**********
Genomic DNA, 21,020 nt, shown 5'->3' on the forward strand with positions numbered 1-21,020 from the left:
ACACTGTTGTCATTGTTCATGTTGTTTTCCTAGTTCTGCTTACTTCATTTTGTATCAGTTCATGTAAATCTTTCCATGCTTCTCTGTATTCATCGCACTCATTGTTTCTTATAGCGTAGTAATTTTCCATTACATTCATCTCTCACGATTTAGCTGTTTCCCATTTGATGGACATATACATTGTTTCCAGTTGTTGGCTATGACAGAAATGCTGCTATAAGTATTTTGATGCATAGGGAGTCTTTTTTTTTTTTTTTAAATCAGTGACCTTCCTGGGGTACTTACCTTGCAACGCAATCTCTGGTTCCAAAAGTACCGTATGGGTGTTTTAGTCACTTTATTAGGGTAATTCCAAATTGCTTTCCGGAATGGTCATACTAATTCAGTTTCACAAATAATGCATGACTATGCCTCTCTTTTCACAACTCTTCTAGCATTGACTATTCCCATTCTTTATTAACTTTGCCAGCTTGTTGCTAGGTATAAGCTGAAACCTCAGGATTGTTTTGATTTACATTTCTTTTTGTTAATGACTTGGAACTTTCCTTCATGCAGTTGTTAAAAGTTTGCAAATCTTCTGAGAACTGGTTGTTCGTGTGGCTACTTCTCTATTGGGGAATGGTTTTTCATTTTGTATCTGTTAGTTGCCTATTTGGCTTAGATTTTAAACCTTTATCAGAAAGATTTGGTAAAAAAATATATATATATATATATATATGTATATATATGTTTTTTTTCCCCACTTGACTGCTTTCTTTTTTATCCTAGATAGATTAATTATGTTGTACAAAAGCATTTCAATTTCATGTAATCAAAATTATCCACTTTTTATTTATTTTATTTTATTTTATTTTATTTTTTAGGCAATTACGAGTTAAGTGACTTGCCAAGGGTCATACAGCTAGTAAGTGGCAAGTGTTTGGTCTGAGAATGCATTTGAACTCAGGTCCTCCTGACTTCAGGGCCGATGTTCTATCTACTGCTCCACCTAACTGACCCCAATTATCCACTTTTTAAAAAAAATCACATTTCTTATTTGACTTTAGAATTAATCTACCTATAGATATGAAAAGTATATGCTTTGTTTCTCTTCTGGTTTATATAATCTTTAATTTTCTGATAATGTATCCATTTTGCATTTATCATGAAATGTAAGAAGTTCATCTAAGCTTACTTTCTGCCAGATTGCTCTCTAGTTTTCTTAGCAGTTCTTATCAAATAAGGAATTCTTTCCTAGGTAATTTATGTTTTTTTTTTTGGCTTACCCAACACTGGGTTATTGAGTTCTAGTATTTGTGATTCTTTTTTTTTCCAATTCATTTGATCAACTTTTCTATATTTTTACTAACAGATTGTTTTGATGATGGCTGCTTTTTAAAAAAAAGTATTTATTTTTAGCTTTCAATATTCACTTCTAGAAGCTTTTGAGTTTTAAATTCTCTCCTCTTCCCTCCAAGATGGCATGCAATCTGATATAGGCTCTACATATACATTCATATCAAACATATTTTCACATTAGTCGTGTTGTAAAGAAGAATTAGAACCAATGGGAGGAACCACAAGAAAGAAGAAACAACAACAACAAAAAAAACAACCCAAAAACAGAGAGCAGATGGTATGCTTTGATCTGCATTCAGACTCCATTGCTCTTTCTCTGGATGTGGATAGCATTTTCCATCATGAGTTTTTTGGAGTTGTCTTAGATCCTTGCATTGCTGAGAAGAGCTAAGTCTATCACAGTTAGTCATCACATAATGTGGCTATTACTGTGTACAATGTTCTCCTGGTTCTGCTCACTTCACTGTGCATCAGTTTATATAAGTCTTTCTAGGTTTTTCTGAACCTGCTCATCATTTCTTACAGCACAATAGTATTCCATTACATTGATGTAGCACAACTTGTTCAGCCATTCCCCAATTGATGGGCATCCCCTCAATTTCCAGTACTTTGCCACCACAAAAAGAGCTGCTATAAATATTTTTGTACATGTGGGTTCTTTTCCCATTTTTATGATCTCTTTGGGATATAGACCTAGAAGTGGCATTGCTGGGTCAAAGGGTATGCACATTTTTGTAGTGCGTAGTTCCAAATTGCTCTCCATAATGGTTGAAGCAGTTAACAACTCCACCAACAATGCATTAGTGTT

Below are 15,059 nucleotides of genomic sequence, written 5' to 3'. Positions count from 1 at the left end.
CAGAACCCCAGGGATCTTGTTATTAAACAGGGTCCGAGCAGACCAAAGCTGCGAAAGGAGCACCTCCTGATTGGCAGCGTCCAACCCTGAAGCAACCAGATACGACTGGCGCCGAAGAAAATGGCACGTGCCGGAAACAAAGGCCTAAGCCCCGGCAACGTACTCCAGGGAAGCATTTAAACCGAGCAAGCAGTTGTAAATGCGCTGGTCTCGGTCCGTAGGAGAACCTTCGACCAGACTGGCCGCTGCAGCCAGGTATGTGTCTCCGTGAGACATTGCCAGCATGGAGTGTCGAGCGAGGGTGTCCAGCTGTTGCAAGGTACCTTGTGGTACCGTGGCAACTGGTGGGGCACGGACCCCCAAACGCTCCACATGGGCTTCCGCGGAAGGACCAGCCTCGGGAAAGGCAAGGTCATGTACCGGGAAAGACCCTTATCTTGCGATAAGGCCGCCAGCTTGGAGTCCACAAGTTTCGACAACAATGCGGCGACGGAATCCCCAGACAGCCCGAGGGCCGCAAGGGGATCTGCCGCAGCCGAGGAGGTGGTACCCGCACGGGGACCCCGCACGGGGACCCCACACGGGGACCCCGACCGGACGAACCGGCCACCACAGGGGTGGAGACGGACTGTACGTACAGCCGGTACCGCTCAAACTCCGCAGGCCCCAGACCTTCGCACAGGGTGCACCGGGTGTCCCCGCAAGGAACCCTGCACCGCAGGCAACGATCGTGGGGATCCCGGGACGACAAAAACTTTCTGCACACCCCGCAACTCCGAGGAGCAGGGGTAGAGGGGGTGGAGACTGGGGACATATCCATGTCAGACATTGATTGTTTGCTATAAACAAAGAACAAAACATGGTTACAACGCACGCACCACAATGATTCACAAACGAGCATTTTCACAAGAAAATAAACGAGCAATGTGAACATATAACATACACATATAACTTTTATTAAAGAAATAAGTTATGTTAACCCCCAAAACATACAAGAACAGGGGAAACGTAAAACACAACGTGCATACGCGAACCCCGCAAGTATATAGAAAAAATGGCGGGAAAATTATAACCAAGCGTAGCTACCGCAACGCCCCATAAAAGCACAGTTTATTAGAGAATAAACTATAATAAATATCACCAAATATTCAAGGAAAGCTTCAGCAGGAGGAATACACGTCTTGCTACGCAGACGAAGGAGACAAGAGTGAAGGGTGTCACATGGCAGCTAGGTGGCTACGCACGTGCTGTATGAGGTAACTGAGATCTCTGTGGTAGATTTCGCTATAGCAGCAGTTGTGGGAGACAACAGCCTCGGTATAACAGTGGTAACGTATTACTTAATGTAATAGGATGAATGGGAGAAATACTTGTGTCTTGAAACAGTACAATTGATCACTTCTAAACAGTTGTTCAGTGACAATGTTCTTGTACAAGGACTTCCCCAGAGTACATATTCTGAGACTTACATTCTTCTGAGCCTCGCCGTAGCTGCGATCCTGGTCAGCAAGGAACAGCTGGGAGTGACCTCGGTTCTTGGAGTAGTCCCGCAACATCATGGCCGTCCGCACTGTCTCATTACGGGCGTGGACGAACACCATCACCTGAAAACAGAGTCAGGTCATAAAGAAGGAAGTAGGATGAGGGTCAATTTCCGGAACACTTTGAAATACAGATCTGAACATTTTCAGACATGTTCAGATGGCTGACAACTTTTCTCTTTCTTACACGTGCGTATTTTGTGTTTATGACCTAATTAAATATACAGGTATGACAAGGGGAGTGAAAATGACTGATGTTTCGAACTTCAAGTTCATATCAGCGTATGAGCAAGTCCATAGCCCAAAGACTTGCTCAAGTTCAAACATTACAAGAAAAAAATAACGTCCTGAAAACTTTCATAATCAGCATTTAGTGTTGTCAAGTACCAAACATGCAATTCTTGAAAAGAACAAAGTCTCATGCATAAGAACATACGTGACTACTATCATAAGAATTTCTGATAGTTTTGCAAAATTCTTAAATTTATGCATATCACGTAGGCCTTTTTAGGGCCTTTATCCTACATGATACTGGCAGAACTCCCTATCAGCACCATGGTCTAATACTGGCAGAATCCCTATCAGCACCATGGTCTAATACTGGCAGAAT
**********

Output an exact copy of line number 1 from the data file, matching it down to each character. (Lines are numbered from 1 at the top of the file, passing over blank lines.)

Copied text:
Genomic DNA, 21,020 nt, shown 5'->3' on the forward strand with positions numbered 1-21,020 from the left: